EDITORIAL: Preparedness is key

Preparedness is not only about information; it is also about proper ways to respond in the time of disaster

After entering the county on June 8, monsoon now has become active. While monsoon is very important for a country like Nepal whose agriculture is still dependent on rain, it also brings a fair share of mayhem with it. The right amount of rain can help country’s agriculture productivity soar, but excessive rainfall can trigger floods and landslides, causing huge loss of life and property. Incessant rain since Sunday night claimed at least nine lives in different parts of the country. As monsoon rains continue – monsoon usually lasts until mid-September in Nepal – more reports of landslides and floods are likely to pour in from across the country. Monsoon downpour while results in displacement of people, it also destroys property. Crops are lost. These together have a huge socioeconomic impact. It requires additional investment to rebuild the infrastructure damaged by rains and floods. Floods triggered by monsoon rains last year claimed around 160 lives. More than 190,000 houses were destroyed or partially damaged. Tens of thousands of people were rendered homeless.

Floods and landslides are major natural disasters the country faces. The Post Flood Recovery Assessment prepared by the National Planning Commission last year said the flood that year was aggravated by rapid urbanisation, especially in the Tarai region, as physical construction along the embankments interfered with the existing patterns of surface water flow and caused drainage congestion. With local hydrology changed, there was flooding even in regions with no past experience of such calamities, it said. The assessment hence underscored the need for better preparedness. It is a fact that it is almost impossible to prevent floods in the country. Nor can they be predicted. But focus on recovery and preparedness and mitigation measures can certainly help reduce the impact they make on people’s lives and property. More construction works in coming days could mean more mining of sand and boulder, which could increase flood and landslide events. Hence, these areas also need equal attention.

Timely preparedness no doubt is the key to saving lives and property. Early warning systems and disaster risk information play a crucial role. The National Emergency Operations Centre under the Ministry of Home Affairs only recently called on all federal and provincial ministries, local levels and districts to coordinate with one another for effective disaster preparedness and response. The flood forecasting division of the Department of Hydrology and Meteorology is monitoring floods through real-time hydrometeorological stations to provide timely advisories. These are some good moves. But there are some concerns. Is information reaching the concerned people? If they are getting the information, do they understand what the warnings mean? If they understand the warnings, do they know or are they trained to take proper action? So preparedness is not only about information and warnings, it is also about ways to respond and take timely action in the time of disaster. While we have to continue improving the flood forecasting skills and capabilities at the Centre, disaster management systems must be strengthened at provincial and local levels simultaneously.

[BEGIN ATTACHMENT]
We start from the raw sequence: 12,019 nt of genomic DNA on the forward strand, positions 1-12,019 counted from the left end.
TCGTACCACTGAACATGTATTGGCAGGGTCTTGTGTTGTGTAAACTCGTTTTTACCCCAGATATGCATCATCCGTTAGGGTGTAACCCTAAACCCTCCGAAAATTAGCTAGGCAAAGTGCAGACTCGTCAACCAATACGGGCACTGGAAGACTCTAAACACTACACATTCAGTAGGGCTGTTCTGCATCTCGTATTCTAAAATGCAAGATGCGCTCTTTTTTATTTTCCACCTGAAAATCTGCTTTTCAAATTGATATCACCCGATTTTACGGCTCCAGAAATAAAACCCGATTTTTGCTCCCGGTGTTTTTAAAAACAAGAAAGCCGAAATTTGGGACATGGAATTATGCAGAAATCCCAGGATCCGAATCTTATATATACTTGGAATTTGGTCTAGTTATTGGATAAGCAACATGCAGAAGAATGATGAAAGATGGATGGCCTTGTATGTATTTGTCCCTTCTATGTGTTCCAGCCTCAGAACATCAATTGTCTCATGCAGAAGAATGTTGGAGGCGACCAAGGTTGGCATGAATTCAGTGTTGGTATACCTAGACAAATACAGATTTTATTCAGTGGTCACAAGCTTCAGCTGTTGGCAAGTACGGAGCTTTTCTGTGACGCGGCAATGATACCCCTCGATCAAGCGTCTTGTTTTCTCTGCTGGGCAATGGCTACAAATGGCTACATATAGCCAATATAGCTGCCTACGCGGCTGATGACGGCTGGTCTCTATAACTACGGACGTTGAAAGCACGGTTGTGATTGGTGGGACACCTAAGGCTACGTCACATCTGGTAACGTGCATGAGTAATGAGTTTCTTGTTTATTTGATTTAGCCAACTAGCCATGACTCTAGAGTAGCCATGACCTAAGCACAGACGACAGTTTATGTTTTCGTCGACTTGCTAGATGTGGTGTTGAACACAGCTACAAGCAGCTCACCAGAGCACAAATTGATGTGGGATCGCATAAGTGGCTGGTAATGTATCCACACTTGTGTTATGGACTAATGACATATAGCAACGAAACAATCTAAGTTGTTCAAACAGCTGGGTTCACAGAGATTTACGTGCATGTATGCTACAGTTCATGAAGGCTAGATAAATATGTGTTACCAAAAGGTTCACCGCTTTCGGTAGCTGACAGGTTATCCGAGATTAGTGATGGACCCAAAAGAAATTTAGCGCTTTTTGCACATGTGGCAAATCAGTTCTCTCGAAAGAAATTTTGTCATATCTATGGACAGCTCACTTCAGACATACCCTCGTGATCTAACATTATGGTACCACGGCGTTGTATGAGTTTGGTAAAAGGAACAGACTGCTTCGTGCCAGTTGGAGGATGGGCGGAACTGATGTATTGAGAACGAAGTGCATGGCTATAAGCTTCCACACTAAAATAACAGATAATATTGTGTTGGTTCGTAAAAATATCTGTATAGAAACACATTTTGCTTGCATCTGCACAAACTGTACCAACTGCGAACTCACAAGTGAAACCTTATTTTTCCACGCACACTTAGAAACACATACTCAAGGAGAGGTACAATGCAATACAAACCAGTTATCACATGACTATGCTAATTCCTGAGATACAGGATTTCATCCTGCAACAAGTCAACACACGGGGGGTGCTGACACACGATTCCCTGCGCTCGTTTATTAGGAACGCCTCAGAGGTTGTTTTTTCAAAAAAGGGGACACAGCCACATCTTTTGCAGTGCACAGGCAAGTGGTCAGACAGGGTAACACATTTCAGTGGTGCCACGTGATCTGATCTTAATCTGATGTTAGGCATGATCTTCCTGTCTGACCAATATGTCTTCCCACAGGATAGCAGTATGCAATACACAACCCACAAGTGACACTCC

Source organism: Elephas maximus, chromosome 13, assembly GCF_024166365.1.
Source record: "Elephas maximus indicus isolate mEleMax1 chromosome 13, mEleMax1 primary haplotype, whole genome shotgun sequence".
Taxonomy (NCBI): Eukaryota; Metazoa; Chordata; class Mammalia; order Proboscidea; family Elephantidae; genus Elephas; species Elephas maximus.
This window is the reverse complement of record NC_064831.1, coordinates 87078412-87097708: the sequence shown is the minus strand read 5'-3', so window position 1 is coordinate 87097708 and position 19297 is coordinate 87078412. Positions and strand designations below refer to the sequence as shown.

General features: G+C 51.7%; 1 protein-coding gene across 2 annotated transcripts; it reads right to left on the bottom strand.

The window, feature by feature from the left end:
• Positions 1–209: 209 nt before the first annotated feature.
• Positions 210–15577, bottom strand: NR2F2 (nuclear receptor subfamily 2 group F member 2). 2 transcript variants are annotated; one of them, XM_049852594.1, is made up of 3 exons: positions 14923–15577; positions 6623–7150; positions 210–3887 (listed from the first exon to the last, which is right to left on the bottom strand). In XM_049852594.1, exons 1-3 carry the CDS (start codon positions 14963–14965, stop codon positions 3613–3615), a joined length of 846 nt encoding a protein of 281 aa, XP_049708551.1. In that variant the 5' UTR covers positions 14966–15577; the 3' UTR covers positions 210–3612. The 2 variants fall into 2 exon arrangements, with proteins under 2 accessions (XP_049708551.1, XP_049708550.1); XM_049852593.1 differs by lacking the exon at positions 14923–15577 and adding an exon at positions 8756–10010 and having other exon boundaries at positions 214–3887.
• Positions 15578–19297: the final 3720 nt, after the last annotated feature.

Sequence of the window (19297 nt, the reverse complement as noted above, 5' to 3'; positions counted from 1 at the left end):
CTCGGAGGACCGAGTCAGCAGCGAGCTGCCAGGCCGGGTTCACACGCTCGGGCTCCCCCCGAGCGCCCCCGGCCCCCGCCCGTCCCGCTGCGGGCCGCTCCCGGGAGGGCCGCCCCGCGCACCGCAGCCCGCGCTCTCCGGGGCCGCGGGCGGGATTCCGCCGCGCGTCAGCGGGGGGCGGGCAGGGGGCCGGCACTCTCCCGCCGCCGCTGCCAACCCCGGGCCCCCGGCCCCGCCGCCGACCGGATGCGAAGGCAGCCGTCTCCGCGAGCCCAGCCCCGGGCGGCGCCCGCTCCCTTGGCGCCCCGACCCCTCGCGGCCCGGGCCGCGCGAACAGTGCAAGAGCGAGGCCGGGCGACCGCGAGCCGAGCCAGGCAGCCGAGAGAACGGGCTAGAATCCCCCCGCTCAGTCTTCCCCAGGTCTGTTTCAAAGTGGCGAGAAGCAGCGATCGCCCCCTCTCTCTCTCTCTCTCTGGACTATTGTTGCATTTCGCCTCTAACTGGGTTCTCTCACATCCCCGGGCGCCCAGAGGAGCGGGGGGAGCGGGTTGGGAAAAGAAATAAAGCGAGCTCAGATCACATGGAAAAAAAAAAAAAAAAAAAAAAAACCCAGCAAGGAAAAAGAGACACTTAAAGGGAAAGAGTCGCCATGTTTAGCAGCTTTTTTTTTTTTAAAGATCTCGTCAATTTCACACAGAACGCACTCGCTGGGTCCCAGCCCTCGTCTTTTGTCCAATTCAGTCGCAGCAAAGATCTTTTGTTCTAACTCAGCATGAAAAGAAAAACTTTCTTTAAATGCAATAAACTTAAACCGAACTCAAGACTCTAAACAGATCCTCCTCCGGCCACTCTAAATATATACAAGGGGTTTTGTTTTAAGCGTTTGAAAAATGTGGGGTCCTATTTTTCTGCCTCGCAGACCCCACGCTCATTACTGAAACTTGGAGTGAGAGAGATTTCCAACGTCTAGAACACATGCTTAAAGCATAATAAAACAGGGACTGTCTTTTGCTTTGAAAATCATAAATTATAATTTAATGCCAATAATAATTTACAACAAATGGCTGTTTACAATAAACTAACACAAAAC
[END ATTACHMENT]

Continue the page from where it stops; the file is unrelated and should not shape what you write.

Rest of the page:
Legal teeth to TRC

Both houses of Parliament have passed the Enforced Disappearances Enquiry, Truth and Reconciliation Commission (first amendment) Bill. With the passage of the bill, the tenure of the two transitional justice mechanisms – Truth and Reconciliation Commission (TRC) and Commission of Investigation on Enforced Disappeared Persons (CIEDP) – has been extended for one more year. The two commissions are required to complete their tasks relating to the conflict-era crimes and rights violations committed by the State and the then rebel Maoists within one year. An Act to this effect was enacted in 2014.

However, the tenure of the two commissions was further extended through an ordinance in October last year. The first amendment to the ordinance has been made in line with the Supreme Court verdict in March 2015. The apex court had struck down the provision of giving amnesty on cases of serious human rights violations. It said consent of victims is necessary for any amnesty to right violators. TRC is mainly investigating 7,000 cases of rights violations while the CIEDP is conducting a detailed investigation into more than 250 serious complaints.